Longtime Monument Resident and Distinguished WWII Veteran Honored After His Death at Age 104 |


MONUMENT • Retired US Army Air Corps Colonel Earl G. Depner was laid to rest last week with full military honors. He was 104 years old.

A funeral service and mass for Depner, a longtime Monument resident, was held at St. Peter’s Catholic Church in Monument on January 28. The retired colonel died on January 23 at the age of 104.

A native of Billings, Montana, Depner was the third of nine siblings and graduated from Billings High School.

He volunteered for the US Army Air Corps after the attack on Pearl Harbor, already possessing airplane piloting skills and experience, where he served with the 356th Fighter Squadron during World War II.

The Air Corpsman flew a P-51 Mustang on fighter sweeps over advancing Allied forces and escorted B-17 bombers over Germany.

Among his 100 missions during WWII, during a fighter sweep, a 20mm shell exploded near the nose of his plane, destroying its 12-cylinder Merlin engine and turning the 465mph Mustang into an overweight glider . Depner was forced to jettison the aircraft’s canopy and jumped out of the cockpit as the Mustang lost altitude. But first he forced the dying plane on a path to Allied lines.

Three years ago, at 101, he recalled that mission with crystal clarity for The Gazette.

“By then I had unplugged my oxygen mask, radio and seatbelt and jettisoned the canopy of the aircraft. All the while, I was losing altitude. I finally tried to get out,” he said. “The wind sent me back into the cockpit. So I got up on the seat and jumped.

Depner’s head slammed into the tail of the plane as he pulled on the launch cord of his parachute. He was unconscious for the fall to Earth.

“I came swinging in my parachute harness, three feet off the ground, my parachute caught high up in the tree kept me from hitting the ground. … The next thing I remember is that bad guy said, ‘He’s an American.’ So I look up and there’s one of our American soldiers.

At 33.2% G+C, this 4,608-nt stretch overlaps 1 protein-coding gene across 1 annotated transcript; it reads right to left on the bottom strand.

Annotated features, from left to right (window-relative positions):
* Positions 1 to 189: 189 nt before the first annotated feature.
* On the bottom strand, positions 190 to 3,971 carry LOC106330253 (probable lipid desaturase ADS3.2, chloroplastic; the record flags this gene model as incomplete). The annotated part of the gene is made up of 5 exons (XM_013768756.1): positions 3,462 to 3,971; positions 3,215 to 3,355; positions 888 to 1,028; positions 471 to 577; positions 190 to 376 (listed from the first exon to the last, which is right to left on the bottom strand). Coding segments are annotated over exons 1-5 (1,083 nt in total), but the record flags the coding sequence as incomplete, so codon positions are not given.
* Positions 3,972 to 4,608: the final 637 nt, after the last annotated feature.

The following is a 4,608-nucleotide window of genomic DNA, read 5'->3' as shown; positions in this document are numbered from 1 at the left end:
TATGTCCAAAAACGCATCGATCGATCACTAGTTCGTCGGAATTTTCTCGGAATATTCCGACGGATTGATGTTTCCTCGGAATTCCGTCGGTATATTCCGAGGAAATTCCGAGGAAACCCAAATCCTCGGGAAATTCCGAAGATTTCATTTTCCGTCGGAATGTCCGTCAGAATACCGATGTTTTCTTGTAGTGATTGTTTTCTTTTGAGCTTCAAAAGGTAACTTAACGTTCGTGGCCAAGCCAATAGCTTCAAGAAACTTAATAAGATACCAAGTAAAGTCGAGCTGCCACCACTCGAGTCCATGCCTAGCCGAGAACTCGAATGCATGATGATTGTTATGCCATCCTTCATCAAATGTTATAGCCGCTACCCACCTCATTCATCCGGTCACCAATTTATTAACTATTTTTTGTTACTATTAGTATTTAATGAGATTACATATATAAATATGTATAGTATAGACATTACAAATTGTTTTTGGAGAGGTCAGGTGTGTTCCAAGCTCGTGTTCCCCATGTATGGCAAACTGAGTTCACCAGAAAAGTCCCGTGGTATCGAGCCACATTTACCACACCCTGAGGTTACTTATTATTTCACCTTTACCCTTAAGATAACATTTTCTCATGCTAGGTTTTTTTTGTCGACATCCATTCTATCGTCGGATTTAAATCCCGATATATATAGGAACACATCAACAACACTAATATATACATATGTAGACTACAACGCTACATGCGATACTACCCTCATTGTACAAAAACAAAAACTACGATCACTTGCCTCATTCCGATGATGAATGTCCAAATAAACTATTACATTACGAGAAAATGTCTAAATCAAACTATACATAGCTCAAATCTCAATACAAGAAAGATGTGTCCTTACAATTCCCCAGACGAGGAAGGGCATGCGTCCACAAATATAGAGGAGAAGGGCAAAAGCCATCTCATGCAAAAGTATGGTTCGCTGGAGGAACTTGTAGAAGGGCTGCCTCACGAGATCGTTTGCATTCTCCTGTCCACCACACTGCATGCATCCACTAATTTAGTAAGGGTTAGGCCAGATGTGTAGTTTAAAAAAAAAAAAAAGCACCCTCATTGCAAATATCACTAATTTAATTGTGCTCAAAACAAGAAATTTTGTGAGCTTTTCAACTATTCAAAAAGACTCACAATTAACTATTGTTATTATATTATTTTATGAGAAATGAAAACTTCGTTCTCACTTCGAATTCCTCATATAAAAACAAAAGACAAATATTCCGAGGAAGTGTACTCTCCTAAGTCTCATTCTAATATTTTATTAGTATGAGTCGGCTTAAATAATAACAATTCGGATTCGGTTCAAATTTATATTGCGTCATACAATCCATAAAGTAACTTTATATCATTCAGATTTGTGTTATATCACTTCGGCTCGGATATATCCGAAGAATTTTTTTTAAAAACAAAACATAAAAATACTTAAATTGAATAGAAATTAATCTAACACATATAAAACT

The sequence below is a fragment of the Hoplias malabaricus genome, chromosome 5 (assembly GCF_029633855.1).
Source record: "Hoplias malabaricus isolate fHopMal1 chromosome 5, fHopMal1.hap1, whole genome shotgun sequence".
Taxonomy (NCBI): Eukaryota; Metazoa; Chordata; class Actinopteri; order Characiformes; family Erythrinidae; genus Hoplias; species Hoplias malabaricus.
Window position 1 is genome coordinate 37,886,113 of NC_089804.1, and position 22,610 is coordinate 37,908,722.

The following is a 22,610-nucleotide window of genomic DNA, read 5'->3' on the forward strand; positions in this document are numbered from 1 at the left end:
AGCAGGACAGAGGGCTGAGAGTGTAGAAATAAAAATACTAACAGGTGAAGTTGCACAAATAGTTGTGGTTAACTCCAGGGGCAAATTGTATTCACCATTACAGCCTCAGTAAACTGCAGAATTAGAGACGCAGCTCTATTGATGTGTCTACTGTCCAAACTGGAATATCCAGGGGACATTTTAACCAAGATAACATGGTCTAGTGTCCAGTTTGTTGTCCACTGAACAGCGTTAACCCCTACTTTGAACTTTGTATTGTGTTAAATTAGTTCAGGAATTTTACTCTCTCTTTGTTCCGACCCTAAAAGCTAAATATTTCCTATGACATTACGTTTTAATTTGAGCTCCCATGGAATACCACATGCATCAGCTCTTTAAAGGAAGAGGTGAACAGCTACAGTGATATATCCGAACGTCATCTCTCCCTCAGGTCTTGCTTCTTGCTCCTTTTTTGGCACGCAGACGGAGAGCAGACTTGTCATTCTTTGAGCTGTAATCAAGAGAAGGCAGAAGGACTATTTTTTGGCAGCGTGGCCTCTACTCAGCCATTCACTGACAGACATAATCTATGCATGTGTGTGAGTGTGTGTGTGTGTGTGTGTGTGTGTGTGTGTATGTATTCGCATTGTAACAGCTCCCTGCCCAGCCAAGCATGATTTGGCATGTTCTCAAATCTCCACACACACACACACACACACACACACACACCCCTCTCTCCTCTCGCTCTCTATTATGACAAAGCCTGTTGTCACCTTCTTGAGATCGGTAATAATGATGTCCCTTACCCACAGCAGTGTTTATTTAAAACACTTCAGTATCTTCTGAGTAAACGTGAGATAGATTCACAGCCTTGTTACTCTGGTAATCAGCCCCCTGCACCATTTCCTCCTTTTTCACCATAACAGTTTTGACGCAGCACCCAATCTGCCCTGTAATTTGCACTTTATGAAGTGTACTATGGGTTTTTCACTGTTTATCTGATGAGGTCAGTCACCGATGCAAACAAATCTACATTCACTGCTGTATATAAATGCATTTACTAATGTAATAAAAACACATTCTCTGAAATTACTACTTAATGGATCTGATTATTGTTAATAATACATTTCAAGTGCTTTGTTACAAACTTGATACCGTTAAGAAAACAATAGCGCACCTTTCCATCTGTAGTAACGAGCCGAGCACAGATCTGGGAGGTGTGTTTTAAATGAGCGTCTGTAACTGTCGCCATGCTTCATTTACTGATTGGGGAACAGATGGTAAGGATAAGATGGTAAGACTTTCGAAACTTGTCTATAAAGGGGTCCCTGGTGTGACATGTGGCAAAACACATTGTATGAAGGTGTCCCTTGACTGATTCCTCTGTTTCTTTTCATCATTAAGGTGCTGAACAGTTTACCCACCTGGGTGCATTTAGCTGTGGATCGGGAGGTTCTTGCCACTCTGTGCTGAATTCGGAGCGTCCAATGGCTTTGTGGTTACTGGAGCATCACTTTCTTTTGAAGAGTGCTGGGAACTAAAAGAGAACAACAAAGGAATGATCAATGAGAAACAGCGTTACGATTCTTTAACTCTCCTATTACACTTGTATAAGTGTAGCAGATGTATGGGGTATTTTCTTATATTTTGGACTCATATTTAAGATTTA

His head hit the tail of the plane as he deployed his parachute, and Depner was unconscious during his descent to the ground. He fortunately landed on the right side of Allied enemy lines but had suffered multiple broken ribs. For this mission, he received a Purple Heart.

Slaughter was one of 100 missions he flew during the war, most of them in a P-51 he named after his Montana hometown of Billings Belle.

During other missions, Depner shot down a German fighter and destroyed 1.5 aircraft on the ground. He remained with the US Air Force after World War II and served in the Korean War. He retired as a colonel in 1965, after 24 years of service, but remained a pilot as a fixed base operator running an air taxi service.

Along with his wife, Rosanna, and their two sons, Depner moved to Monument in 1973.

Depner said he considers the day he married his wife, August 1, 1959, the proudest moment of his life. Rosanna died in February 1997 after the couple had been married for 38 years.

However, he credits Depner’s long life to his mother, who died a week before his wife died. “My mom lived to be 103,” Depner said at her 102nd birthday party at Jackson Creek Senior Living in Monument in November 2019. “She passed on some good genes. Other than that, I tried to live a normal life, as normal as possible when you are in the service.

Depner’s life at Monument was actively involved with St. Peter’s Catholic Church and the Knights of Columbus service organization, of which he had been a member since he was 20 years old.

Depner told The Gazette in 2019 that war is not the answer.

“War is hell. And that’s my attitude,” he said. “Now I want to see peace prevail.”

According to his obituary, Depner “stayed active and on his feet until he was 100 years old.”


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